Many of my clients who have been arrested on suspicion of a California DUI ask whether it is possible to get their charges dropped to a California wet reckless. What is surprising is that most of these people don’t even know what it means to have a California DUI reduced to a California wet reckless other than the fact that it is a reduction.
Let’s start with what people know about a wet reckless. It is a reduction from a DUI charge. In fact, it is one of several reductions that may be offered. When the prosecution recognizes that they have a weak case, instead of pursuing a DUI conviction, they may offer a wet reckless, a “dry reckless,” or an exhibition of speed charge. The wet reckless is the first of these reductions.
The wet reckless is unique in that it cannot be charged, but only offered as a reduction of a California DUI when, as I previously said, a prosecutor views their case as weak. This usually occurs when a person’s blood alcohol content is close to 0.08 percent or when there are other weaknesses in the prosecution’s case. Rather than lose at trial, prosecutors will offer the wet reckless to secure a conviction.
If a wet reckless is offered, and a person decides to accept the offer, that person will plead guilty or no contest to California Vehicle Code section 23103 pursuant to 23103.5. This essentially means that the person will be convicted of reckless driving involving alcohol. Advantage number one to the wet reckless is that it is not a DUI conviction.
The second advantage to a wet reckless reduction is that, unlike a DUI, there are no mandatory sentencing enhancements for a wet reckless conviction. Following a first-time DUI conviction, each subsequent DUI conviction within a 10-year period carries enhanced mandatory minimum jail sentences; 96 hours for a second DUI, 120 for a third. However, if a subsequent DUI charge is eventually reduced to a wet reckless, there is no mandatory minimum jail sentence.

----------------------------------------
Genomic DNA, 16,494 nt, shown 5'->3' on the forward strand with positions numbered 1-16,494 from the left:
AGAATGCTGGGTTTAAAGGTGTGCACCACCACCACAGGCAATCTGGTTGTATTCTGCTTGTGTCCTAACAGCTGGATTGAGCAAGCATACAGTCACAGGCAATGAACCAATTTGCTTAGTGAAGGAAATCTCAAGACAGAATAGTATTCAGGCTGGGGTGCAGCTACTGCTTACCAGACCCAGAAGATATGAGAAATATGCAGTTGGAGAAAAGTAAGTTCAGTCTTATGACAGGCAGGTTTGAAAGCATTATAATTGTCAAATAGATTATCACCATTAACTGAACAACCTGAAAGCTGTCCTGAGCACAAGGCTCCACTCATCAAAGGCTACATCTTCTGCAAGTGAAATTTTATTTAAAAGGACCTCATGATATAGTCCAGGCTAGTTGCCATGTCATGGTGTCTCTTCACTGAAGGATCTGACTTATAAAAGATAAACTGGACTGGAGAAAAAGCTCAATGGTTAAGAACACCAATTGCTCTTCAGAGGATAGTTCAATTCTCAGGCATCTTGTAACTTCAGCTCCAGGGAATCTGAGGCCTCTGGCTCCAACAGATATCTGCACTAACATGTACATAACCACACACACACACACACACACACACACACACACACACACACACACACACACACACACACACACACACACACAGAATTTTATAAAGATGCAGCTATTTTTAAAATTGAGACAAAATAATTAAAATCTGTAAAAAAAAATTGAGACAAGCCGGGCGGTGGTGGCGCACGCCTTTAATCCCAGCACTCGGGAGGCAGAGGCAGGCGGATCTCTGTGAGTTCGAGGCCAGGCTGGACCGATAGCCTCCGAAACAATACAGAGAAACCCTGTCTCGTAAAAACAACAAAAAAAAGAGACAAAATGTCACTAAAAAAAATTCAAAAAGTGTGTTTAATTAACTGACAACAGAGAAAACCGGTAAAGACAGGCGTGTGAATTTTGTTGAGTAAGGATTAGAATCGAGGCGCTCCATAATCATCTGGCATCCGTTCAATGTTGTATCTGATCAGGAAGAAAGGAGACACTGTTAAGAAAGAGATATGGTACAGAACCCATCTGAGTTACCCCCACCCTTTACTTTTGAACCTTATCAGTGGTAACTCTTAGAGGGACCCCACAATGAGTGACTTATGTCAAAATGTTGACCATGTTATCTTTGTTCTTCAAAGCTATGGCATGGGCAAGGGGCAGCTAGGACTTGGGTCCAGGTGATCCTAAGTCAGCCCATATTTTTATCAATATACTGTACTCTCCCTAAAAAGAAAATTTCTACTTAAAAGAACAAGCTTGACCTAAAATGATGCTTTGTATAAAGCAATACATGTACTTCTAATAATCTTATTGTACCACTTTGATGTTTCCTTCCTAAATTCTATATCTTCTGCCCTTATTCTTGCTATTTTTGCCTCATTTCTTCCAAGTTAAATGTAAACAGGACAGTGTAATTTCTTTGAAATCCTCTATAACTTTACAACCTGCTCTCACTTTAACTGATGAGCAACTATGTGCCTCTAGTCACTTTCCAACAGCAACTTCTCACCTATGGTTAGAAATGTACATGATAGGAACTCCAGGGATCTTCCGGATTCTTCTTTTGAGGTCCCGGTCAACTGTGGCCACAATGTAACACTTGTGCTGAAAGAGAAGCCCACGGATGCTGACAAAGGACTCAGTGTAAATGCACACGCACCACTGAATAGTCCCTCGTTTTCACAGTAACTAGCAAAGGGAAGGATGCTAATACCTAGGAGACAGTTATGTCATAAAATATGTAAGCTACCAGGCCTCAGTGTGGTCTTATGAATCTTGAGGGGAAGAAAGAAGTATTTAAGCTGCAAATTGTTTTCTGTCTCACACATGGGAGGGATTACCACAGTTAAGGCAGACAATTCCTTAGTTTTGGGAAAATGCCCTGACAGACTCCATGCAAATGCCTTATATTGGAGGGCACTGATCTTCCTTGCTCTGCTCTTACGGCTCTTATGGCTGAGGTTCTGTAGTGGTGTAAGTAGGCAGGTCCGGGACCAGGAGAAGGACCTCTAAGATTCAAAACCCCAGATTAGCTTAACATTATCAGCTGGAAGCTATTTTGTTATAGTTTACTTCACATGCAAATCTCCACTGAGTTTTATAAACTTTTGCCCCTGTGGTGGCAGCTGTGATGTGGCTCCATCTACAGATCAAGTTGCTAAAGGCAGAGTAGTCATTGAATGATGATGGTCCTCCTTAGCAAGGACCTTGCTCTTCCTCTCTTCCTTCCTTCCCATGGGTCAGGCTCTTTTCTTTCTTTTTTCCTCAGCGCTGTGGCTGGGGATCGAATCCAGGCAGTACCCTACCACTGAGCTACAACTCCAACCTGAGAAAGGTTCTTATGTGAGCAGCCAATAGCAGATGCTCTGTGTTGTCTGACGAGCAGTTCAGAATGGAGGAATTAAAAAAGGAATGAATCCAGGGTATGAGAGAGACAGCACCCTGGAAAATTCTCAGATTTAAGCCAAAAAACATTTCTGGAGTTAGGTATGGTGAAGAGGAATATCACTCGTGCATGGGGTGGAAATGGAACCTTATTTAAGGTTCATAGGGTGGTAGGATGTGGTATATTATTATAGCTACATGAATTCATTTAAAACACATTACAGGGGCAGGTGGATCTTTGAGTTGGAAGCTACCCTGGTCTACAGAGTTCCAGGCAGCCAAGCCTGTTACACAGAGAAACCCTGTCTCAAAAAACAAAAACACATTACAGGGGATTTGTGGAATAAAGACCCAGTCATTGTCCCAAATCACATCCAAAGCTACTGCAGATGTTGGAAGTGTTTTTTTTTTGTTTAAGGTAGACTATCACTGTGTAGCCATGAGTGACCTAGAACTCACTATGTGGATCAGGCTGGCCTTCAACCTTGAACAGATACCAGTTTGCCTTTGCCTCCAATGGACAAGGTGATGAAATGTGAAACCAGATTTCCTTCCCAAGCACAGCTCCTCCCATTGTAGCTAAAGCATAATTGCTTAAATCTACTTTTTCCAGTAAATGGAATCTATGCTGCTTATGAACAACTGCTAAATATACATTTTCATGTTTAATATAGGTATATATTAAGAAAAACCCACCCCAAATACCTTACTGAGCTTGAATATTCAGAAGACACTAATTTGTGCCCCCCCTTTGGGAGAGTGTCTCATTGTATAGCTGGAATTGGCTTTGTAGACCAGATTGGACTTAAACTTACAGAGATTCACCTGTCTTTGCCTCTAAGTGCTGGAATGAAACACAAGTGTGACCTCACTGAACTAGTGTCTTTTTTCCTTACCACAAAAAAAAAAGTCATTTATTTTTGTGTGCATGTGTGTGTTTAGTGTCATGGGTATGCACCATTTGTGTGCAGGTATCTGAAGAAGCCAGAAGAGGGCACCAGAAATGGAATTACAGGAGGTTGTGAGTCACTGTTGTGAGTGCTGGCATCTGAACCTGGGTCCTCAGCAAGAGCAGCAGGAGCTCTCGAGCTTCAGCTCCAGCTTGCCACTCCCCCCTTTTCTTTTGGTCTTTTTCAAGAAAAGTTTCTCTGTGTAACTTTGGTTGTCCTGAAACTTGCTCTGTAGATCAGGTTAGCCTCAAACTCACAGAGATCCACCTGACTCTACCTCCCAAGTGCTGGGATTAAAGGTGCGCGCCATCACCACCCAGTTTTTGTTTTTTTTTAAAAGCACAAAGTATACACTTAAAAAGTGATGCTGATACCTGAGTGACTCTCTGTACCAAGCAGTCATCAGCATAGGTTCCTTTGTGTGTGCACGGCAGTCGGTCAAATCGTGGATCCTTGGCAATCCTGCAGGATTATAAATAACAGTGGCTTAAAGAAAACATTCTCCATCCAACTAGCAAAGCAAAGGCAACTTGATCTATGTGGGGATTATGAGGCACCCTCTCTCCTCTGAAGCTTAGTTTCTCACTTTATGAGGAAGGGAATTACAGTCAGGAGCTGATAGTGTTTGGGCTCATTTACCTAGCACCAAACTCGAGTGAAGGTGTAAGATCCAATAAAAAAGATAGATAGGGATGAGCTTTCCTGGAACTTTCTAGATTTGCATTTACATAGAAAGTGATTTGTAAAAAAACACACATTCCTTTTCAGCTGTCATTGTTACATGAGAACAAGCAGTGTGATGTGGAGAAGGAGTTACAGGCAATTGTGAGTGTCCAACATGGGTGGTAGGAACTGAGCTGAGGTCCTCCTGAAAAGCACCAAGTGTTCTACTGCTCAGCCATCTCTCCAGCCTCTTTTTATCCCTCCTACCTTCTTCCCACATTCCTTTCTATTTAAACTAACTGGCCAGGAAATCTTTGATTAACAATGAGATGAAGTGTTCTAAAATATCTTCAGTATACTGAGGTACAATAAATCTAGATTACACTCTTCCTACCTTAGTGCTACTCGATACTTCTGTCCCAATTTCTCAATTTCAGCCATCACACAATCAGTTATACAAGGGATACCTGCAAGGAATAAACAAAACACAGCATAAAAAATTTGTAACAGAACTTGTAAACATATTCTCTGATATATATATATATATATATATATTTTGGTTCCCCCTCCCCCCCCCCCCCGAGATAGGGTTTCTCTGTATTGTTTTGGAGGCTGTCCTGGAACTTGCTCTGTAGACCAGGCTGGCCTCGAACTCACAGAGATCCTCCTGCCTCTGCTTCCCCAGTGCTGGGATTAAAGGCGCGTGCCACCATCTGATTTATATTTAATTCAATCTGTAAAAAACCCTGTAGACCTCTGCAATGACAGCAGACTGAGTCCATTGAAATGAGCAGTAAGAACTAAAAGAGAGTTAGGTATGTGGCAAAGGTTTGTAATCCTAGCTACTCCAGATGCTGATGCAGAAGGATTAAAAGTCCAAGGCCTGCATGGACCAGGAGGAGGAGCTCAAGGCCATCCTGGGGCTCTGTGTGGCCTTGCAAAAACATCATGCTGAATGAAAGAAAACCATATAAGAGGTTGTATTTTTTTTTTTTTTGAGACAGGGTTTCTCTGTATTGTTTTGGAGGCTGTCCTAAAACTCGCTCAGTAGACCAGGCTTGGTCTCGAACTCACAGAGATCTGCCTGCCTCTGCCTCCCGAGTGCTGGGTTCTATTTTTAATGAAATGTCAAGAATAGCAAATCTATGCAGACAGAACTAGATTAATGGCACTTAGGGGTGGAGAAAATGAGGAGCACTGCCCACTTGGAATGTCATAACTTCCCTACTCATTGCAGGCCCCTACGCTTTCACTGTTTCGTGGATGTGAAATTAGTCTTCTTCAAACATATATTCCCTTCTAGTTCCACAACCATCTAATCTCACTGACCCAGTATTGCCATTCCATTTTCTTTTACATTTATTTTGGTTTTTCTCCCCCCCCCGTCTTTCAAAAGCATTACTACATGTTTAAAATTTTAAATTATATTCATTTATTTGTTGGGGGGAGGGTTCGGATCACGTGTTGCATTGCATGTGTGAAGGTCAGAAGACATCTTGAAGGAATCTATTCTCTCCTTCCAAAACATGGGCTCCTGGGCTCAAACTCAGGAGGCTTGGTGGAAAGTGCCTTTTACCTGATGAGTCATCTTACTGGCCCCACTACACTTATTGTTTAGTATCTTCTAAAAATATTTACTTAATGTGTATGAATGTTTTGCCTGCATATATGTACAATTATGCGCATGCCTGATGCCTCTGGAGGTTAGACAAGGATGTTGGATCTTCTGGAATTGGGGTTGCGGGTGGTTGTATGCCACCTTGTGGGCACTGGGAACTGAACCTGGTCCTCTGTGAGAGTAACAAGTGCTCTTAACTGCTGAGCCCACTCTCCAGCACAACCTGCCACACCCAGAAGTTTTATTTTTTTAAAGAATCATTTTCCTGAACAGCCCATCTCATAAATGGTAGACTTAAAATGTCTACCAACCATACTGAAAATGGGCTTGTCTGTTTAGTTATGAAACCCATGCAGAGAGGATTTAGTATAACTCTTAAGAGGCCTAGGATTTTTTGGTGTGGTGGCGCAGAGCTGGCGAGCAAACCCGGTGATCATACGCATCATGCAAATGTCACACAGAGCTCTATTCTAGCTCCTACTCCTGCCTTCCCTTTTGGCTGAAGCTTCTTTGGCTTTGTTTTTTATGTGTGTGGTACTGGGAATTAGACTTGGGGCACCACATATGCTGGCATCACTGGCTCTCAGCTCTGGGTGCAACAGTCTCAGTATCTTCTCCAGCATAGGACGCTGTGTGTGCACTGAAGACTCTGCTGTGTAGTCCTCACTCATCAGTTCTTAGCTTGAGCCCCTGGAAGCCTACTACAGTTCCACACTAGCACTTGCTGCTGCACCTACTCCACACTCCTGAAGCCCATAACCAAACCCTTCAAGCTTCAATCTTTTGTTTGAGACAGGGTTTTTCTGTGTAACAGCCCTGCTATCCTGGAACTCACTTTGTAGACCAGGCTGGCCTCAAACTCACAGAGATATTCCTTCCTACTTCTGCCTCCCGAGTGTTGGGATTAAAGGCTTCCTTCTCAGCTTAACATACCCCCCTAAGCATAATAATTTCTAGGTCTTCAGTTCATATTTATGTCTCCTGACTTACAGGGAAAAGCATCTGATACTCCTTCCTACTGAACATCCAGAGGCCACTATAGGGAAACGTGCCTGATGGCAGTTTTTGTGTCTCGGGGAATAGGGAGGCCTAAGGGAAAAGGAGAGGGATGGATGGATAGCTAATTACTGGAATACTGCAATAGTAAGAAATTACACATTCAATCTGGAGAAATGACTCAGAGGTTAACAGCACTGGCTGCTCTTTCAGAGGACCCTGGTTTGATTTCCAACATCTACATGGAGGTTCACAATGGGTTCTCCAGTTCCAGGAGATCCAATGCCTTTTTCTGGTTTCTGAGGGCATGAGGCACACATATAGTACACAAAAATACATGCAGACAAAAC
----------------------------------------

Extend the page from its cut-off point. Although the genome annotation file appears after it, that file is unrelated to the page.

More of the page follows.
While the wet reckless doesn’t carry enhancements, it does however serve as a “prior” to enhances sentences for future subsequent DUIs.
Some of the other advantages to a wet reckless reduction are that he probationary period for a wet reckless conviction can be shorter than that of a DUI, the fines and fees lower than a DUI, and DUI school shorter than what would be required for a DUI conviction.
Lastly, there is no automatic suspension of a driver’s license with a wet reckless conviction. When someone is found guilty of a California DUI, their license is automatically suspended. This is not the case when someone pleads guilty or no contest to a wet reckless. Although there may be no suspension stemming from the conviction, the DMV may still issue a suspension if the person loses their DMV hearing. Therefore, in order for someone who is eventually convicted of a wet reckless to keep their license, they must also win their DMV hearing.
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